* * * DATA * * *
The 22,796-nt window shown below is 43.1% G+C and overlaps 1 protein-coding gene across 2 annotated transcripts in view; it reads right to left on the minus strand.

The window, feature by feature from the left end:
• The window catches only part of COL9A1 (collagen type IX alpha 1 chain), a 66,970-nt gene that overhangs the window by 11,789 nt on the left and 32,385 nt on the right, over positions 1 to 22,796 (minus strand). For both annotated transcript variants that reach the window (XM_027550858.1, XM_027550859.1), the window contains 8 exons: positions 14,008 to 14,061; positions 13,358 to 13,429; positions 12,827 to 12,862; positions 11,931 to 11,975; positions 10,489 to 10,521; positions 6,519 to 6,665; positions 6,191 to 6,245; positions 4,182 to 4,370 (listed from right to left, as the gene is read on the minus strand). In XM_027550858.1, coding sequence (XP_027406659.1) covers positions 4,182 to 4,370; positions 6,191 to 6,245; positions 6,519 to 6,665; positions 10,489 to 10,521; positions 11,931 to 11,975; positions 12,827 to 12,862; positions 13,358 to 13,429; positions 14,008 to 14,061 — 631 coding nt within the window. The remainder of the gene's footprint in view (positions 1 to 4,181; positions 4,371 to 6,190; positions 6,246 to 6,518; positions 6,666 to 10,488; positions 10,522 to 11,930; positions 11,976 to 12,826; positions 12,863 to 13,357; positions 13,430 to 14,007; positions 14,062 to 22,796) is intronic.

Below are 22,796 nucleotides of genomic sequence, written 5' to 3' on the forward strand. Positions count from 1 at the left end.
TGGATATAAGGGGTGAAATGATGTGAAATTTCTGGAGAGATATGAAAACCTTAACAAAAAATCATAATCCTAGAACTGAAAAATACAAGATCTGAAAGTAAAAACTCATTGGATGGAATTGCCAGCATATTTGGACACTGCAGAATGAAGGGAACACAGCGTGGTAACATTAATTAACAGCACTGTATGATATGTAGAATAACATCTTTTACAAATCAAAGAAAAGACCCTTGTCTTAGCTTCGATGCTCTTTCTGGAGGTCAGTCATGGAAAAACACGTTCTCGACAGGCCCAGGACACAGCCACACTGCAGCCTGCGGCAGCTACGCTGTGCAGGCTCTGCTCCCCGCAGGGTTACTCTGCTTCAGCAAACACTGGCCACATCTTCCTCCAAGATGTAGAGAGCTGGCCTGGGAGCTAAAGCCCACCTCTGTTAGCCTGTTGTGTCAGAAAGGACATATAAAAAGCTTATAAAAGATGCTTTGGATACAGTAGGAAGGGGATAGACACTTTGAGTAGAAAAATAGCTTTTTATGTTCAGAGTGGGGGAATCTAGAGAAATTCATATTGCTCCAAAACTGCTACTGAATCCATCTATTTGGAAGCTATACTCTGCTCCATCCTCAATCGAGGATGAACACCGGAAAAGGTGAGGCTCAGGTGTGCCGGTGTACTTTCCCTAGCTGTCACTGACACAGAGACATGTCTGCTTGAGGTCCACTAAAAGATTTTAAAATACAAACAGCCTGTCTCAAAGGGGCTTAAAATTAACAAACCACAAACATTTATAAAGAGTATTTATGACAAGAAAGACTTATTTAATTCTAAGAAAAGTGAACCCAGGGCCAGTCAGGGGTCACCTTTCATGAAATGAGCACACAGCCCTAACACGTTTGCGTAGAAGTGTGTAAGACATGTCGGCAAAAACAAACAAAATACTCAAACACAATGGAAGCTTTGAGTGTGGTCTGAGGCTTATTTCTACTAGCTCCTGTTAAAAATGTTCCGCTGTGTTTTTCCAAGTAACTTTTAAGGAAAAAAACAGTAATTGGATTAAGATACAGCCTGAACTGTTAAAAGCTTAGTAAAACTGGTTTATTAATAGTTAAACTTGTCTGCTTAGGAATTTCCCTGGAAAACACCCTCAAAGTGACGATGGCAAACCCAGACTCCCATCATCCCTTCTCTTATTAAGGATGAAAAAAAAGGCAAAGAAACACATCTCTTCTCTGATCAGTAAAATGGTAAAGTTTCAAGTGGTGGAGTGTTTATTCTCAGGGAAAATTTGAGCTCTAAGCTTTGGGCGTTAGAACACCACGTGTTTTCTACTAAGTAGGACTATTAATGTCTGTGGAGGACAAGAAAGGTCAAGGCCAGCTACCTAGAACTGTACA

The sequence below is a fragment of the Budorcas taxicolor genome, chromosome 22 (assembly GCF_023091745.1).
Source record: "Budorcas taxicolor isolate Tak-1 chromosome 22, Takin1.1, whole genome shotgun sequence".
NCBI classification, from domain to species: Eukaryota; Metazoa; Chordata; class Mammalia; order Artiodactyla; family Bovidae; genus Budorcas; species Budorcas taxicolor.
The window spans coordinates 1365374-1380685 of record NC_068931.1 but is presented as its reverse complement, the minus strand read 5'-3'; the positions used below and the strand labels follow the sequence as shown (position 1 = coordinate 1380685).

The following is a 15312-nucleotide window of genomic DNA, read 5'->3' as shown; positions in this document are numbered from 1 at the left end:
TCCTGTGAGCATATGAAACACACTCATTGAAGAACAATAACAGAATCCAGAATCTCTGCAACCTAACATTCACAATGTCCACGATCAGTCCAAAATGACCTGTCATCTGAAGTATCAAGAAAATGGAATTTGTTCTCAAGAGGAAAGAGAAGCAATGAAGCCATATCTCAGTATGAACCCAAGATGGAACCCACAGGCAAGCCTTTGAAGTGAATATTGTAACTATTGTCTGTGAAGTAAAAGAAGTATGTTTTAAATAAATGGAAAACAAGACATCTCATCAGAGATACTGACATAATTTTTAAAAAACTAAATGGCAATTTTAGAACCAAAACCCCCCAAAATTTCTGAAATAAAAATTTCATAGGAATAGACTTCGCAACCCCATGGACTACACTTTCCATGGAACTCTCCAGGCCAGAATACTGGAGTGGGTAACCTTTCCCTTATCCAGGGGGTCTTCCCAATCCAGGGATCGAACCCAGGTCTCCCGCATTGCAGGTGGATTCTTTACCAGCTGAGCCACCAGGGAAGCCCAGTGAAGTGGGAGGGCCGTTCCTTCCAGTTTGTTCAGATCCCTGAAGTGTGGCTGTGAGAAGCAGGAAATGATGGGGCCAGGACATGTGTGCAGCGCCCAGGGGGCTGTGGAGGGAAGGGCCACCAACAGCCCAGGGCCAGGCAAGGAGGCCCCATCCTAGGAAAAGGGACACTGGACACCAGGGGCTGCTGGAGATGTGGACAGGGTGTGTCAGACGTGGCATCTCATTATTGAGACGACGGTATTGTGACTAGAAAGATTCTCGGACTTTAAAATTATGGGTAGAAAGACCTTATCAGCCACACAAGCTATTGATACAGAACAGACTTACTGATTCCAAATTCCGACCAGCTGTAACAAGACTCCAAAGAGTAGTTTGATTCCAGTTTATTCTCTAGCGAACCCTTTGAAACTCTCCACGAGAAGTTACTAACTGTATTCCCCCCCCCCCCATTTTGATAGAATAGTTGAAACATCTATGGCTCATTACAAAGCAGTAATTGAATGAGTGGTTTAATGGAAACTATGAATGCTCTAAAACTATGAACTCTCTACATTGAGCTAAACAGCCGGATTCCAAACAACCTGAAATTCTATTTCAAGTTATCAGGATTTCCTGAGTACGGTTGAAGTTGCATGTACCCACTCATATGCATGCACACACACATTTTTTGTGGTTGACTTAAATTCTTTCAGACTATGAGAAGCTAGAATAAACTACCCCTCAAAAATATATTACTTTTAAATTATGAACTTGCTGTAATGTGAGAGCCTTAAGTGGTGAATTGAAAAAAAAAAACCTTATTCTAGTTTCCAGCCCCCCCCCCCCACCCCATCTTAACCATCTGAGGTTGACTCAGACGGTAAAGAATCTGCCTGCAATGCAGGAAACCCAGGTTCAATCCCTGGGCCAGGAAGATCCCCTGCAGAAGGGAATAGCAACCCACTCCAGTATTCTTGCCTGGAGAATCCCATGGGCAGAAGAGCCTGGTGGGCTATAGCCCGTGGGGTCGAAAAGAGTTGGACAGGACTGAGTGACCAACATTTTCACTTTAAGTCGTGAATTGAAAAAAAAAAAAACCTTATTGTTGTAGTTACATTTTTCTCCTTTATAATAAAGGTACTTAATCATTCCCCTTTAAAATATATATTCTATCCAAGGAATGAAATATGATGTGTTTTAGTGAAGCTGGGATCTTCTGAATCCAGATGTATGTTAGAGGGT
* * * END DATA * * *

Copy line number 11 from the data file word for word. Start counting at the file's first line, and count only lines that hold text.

TCCTGTGAGCATATGAAACACACTCATTGAAGAACAATAACAGAATCCAGAATCTCTGCAACCTAACATTCACAATGTCCACGATCAGTCCAAAATGACCTGTCATCTGAAGTATCAAGAAAATGGAATTTGTTCTCAAGAGGAAAGAGAAGCAATGAAGCCATATCTCAGTATGAACCCAAGATGGAACCCACAGGCAAGCCTTTGAAGTGAATATTGTAACTATTGTCTGTGAAGTAAAAGAAGTATGTTTTAAATAAATGGAAAACAAGACATCTCATCAGAGATACTGACATAATTTTTAAAAAACTAAATGGCAATTTTAGAACCAAAACCCCCCAAAATTTCTGAAATAAAAATTTCATAGGAATAGACTTCGCAACCCCATGGACTACACTTTCCATGGAACTCTCCAGGCCAGAATACTGGAGTGGGTAACCTTTCCCTTATCCAGGGGGTCTTCCCAATCCAGGGATCGAACCCAGGTCTCCCGCATTGCAGGTGGATTCTTTACCAGCTGAGCCACCAGGGAAGCCCAGTGAAGTGGGAGGGCCGTTCCTTCCAGTTTGTTCAGATCCCTGAAGTGTGGCTGTGAGAAGCAGGAAATGATGGGGCCAGGACATGTGTGCAGCGCCCAGGGGGCTGTGGAGGGAAGGGCCACCAACAGCCCAGGGCCAGGCAAGGAGGCCCCATCCTAGGAAAAGGGACACTGGACACCAGGGGCTGCTGGAGATGTGGACAGGGTGTGTCAGACGTGGCATCTCATTATTGAGACGACGGTATTGTGACTAGAAAGATTCTCGGACTTTAAAATTATGGGTAGAAAGACCTTATCAGCCACACAAGCTATTGATACAGAACAGACTTACTGATTCCAAATTCCGACCAGCTGTAACAAGACTCCAAAGAGTAGTTTGATTCCAGTTTATTCTCTAGCGAACCCTTTGAAACTCTCCACGAGAAGTTACTAACTGTATTCCCCCCCCCCCCATTTTGATAGAATAGTTGAAACATCTATGGCTCATTACAAAGCAGTAATTGAATGAGTGGTTTAATGGAAACTATGAATGCTCTAAAACTATGAACTCTCTACATTGAGCTAAACAGCCGGATTCCAAACAACCTGAAATTCTATTTCAAGTTATCAGGATTTCCTGAGTACGGTTGAAGTTGCATGTACCCACTCATATGCATGCACACACACATTTTTTGTGGTTGACTTAAATTCTTTCAGACTATGAGAAGCTAGAATAAACTACCCCTCAAAAATATATTACTTTTAAATTATGAACTTGCTGTAATGTGAGAGCCTTAAGTGGTGAATTGAAAAAAAAAAACCTTATTCTAGTTTCCAGCCCCCCCCCCCCACCCCATCTTAACCATCTGAGGTTGACTCAGACGGTAAAGAATCTGCCTGCAATGCAGGAAACCCAGGTTCAATCCCTGGGCCAGGAAGATCCCCTGCAGAAGGGAATAGCAACCCACTCCAGTATTCTTGCCTGGAGAATCCCATGGGCAGAAGAGCCTGGTGGGCTATAGCCCGTGGGGTCGAAAAGAGTTGGACAGGACTGAGTGACCAACATTTTCACTTTAAGTCGTGAATTGAAAAAAAAAAAAACCTTATTGTTGTAGTTACATTTTTCTCCTTTATAATAAAGGTACTTAATCATTCCCCTTTAAAATATATATTCTATCCAAGGAATGAAATATGATGTGTTTTAGTGAAGCTGGGATCTTCTGAATCCAGATGTATGTTAGAGGGT